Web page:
At that point, it was my degree, and later on, it was a company I was working for. Both times, it’s been worth it because I’ve been able to better evaluate my situation and think about my skills and what I really want. My life has improved as a result and I’ve become a better worker.

“I don’t have any gaps on my résumé,” one of my acquaintances wrote to me once. “And I regret it.”

The people I know who do have those gaps have told me they took the time off to recover from mental health issues. Many of them decided they wanted to work for themselves during their breaks, and a lot of them have made it happen.

What people learn during their time off from their careers gives them the freedom to think differently and maybe even better. Admitting that is tough because it goes against our ideas about the “ideal worker.”

That’s precisely the problem. What society demands of professionals today isn’t sustainable anymore, or even relevant. If you do your job well only when it works for you, then you are one thing above all else: replaceable.

People do lots of things in their jobs. They develop ideas, help people, solve problems, manage the chaos behind the scenes at large institutions, tackle climate change, teach, calculate, heal, and program.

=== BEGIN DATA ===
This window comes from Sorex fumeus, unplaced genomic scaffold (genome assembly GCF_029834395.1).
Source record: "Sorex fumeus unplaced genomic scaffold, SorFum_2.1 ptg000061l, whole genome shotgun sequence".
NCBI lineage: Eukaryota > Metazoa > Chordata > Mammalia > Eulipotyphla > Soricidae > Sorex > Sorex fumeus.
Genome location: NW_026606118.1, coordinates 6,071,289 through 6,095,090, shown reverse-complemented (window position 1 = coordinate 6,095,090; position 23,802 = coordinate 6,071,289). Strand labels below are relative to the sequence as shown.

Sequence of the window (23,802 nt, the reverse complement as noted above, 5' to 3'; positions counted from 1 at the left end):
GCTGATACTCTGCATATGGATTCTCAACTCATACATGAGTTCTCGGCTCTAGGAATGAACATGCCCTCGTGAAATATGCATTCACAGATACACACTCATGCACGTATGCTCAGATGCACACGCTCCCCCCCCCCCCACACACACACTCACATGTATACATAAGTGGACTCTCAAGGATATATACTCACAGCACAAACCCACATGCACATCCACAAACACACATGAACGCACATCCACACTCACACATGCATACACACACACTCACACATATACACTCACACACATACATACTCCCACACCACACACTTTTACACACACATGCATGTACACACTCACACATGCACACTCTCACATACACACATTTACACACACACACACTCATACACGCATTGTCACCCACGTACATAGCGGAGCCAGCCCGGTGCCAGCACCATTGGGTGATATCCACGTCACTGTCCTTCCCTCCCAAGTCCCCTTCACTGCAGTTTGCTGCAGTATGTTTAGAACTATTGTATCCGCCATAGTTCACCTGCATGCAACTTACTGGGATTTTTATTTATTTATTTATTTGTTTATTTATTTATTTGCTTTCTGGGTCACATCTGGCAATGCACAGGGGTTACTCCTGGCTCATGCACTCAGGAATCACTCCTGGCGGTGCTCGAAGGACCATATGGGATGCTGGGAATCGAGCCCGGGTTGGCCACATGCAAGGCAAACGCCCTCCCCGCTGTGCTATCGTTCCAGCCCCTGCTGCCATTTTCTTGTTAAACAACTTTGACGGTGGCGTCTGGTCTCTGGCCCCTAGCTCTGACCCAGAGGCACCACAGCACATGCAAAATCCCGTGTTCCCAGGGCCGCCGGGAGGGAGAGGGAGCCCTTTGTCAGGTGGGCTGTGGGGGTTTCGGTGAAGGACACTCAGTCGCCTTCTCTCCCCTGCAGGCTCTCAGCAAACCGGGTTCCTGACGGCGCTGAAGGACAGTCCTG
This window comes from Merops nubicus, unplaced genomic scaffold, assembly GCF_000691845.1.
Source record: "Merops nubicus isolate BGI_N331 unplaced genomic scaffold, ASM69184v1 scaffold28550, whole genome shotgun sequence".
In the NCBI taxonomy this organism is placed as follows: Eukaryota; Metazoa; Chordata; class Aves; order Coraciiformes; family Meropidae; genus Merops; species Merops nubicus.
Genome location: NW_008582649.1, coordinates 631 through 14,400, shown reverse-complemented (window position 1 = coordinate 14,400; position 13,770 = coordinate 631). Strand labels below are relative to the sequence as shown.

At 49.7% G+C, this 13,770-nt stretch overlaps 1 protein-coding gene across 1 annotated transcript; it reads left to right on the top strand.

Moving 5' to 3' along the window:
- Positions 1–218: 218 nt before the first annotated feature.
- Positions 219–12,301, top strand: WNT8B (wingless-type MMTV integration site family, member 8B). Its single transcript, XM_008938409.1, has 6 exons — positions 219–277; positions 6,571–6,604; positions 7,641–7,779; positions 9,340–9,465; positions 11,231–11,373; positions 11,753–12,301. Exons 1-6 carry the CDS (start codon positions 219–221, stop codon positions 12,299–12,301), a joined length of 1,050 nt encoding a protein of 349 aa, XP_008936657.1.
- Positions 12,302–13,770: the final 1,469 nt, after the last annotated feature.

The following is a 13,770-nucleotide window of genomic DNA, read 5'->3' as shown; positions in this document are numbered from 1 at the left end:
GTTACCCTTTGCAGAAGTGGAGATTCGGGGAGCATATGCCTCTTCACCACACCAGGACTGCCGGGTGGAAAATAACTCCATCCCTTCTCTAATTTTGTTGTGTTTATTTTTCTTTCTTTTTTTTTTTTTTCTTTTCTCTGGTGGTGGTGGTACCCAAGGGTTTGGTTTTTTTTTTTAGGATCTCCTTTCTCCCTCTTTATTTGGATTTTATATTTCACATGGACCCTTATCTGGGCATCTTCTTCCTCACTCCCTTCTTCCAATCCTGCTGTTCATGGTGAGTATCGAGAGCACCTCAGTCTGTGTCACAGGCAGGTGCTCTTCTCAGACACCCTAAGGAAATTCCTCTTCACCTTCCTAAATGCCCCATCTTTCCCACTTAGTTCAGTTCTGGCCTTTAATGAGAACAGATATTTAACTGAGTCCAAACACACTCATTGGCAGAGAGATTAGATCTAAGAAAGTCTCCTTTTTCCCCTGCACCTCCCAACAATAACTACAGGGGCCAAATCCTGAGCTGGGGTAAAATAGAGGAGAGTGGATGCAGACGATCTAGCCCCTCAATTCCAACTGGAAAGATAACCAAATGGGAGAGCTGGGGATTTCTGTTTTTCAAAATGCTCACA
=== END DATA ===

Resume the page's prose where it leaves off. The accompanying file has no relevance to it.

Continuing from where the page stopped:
black woman hiking
Gaps on your résumé often mean you’ve got life experience.

We’re not always equally good at those things and gaps tend to help us improve our performance. We need to remember life isn’t a machine and people aren’t cogs – life is complex.

If we don’t incorporate that into our lifestyles and into our work, then ultimately there won’t be anyone left who can develop the ideas to accommodate our complex lives.

However, gaps are scary. One of my friends is currently looking for a job but she’s scared to spread the word through her networks, whether professional or personal. I think that’s a fatal error.

If we all had the courage to leave gaps in our résumés and if recruiters approached gaps with curiosity rather than apprehension, the world of work would radically change.

Even taking parental leave is considered a “gap” in your résumé – a career inhibitor or something you shouldn’t allow yourself.